There were 559,219 PCI procedures in 2010 decreasing to 519,100 in 2013, corresponding to a change of -7.2% (p<0.0001). The corresponding rate of PCIs per 10,000 population was 18.08 in 2010 and 16.40 in 2013. Despite the overall decrease in PCI volume, procedures among high-risk patients increased during this time period. PCI procedures among patients with cardiogenic shock increased from 19,932 in 2010 (3.56% of all PCIs) to 22,685 in 2013 (4.37%) and procedures among patients with left ventricular heart failure increased from 40,417 (7.23%) in 2010 to 59,110 (11.39%) in 2013. CONCLUSIONS: This study shows that the volume of PCIs in the United States has decreased in recent years, and is significantly lower than previous estimates. Despite the overall decrease in PCI volume, procedures among patients with high-risk characteristics increased during the same time period. This suggests a potential shift in the application of PCI to more severe patients.

Epidemiology of chronic kidney disease and predictors of hyperkalemia: Analysis of Nhanes 2007-2014

Chronic kidney disease (CKD) is progressive condition characterizing the gradual loss of kidney function. Patients with CKD are at high risk for hyperkalemia, which can cause severe cardiac electrophysiology alterations and sudden death. The objective of this study was to describe the prevalence of CKD among US adults and identify predictors of hyperkalemia among CKD patients during the time period 2007 to 2014.

Mitral valve disease in the United States: retrospective analysis of hospitalizations and surgical procedures using the National Inpatient Sample (World Congress on Heart Disease abstract)


Valvular heart disease (VHDs), of which the mitral valve is frequently implicated, are collectively responsible for more than 20,000 annual deaths in the United States and the economic burden on the public health system due to VHDs is estimated in the billions of dollars.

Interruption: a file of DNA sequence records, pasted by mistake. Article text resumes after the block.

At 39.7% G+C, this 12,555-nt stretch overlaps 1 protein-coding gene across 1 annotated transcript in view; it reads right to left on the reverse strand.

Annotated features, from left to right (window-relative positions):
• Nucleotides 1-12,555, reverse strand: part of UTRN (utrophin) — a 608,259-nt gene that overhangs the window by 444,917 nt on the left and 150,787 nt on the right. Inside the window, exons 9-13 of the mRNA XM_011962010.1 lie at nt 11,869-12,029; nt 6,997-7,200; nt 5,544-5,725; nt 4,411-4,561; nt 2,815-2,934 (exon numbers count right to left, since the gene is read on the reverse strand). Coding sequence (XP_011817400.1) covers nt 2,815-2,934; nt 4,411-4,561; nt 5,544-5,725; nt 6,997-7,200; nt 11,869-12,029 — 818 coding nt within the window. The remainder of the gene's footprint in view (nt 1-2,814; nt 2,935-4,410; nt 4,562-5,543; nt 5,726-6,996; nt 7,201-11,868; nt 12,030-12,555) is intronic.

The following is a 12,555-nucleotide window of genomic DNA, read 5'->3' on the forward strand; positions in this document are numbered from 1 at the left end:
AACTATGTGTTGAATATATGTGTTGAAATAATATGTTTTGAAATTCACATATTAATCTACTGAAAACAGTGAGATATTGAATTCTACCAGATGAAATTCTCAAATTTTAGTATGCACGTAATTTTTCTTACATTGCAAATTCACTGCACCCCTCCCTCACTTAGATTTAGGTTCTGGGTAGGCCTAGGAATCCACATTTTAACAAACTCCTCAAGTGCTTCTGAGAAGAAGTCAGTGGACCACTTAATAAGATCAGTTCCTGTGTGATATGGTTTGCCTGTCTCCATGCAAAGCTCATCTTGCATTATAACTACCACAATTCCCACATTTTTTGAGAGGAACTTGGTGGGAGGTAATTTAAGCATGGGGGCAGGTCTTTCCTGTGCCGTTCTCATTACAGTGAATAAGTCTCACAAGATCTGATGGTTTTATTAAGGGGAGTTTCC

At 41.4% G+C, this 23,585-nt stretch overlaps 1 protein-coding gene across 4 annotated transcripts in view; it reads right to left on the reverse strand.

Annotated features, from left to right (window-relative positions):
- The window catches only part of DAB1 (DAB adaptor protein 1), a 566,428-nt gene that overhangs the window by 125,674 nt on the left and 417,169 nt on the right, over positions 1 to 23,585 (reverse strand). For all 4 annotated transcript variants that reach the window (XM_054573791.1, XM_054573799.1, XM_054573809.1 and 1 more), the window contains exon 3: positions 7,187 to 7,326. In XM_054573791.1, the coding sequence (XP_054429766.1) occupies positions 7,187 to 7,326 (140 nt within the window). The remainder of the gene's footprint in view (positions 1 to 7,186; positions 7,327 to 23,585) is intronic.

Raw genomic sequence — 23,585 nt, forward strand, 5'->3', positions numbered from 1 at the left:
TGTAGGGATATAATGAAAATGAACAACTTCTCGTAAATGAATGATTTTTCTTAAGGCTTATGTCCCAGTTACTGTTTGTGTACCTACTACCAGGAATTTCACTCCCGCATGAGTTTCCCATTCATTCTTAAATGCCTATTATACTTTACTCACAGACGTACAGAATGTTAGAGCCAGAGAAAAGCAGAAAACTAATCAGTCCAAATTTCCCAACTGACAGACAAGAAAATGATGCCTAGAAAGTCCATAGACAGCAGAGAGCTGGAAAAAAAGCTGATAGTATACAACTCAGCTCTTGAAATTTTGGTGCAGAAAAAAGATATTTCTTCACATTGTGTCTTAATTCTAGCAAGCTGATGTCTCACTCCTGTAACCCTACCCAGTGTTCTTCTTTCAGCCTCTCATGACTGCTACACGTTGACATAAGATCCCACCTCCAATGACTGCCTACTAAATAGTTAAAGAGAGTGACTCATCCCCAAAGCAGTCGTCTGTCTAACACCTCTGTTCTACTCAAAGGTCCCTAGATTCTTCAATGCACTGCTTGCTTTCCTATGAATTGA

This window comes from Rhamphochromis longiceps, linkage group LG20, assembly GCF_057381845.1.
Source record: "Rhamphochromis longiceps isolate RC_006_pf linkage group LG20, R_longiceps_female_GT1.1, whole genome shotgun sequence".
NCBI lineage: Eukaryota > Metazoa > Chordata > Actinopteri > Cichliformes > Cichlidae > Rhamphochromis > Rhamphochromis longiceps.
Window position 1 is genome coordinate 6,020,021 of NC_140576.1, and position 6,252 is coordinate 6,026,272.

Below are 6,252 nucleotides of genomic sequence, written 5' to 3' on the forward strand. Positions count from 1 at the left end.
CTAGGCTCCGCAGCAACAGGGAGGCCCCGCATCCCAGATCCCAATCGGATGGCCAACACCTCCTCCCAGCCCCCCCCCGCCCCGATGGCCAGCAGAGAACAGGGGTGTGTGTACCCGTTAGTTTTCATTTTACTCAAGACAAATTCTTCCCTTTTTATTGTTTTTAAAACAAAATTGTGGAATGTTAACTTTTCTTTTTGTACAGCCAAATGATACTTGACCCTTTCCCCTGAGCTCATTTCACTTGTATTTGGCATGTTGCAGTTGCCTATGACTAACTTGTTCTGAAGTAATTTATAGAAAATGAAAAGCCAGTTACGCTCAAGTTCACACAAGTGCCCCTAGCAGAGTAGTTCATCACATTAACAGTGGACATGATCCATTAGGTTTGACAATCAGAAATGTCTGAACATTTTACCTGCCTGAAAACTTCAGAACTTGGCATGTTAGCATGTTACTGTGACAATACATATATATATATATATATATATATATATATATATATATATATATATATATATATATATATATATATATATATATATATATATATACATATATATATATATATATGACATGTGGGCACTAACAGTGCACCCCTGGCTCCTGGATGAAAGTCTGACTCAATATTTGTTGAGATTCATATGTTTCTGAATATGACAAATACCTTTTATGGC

The aim of this study was to assess the number of mitral valve disease hospitalizations and surgical procedures in the United States during the period 2010-2013.

Materials and Methods

Patient data were extracted from the Healthcare Cost and Utilization Project (HCUP) National Inpatient Sample (NIS). The NIS is the largest publicly available all-payer inpatient healthcare database in the United States, containing a 20% stratified systematic random sample of discharges from all US community hospitals. The most recent 4 years of available data, 2010-2013, were used for this analysis. Patients diagnosed with mitral valve disease were identified using the appropriate International Classification of Diseases 9th revision (ICD-9) diagnosis codes. ICD-9 procedure codes were used to identify surgeries to repair or replace the mitral valve, including transcatheter mitral valve repair (TMVR), open repair, tissue graft, and synthetic replacement. Categorical variables were analyzed using the chi-squared test, while continuous variables were analyzed using a one-way analysis of variance (ANOVA) or independent samples t-test.


There were 174,2587 discharge records in 2013 with a diagnosis of mitral valve disease. Using HCUP’s sampling weights, this extrapolates to 871,290 hospitalizations in the United States. This is a slight decrease from 2010, when there were 883,933 estimated hospitalizations. The mean age of patients hospitalized for mitral valve disease increased from 71.15 (95% CI: 71.08-71.23) years in 2010 to 71.68 (95% CI: 71.61-71.76) years in 2013 (p<0.0001). 61.7% of mitral valve hospitalizations were females in 2010 compared with 59.2% in 2013 (p<0.0001). Mitral valve surgical procedures increased from 35,111 procedures in 2010 to 38,030 procedures in 2013. Concurrently, the proportion of mitral valve disease patients that underwent a surgical procedure to repair or replace the mitral valve increased from 3.5% in 2010 to 3.9% in 2013 (p<0.0001). Among elderly patients ≥80 years of age, mitral valve disease represented an increasing proportion of all hospitalizations, increasing from 6.0% in 2010 to 6.6% in 2013. Patients with a primary diagnosis of mitral valve disease who underwent a mitral valve surgical procedure were younger on average than those with a primary diagnosis of mitral valve disease who did not undergo a surgical procedure: 64.50 (95% CI: 64.31-64.69) years vs. 70.73 (95% CI: 70.51-70.95) years (p<0.0001). Conclusions This study reveals that mitral valve disease is a considerable public health problem in the United States, particularly among older adults. During 2010-2013, an increasing proportion of hospitalized patients with mitral valve disease underwent surgical procedures to repair or replace the valve. Overall, the volume of mitral valve surgical procedures increased approximately 8.3% from 2010 to 2013.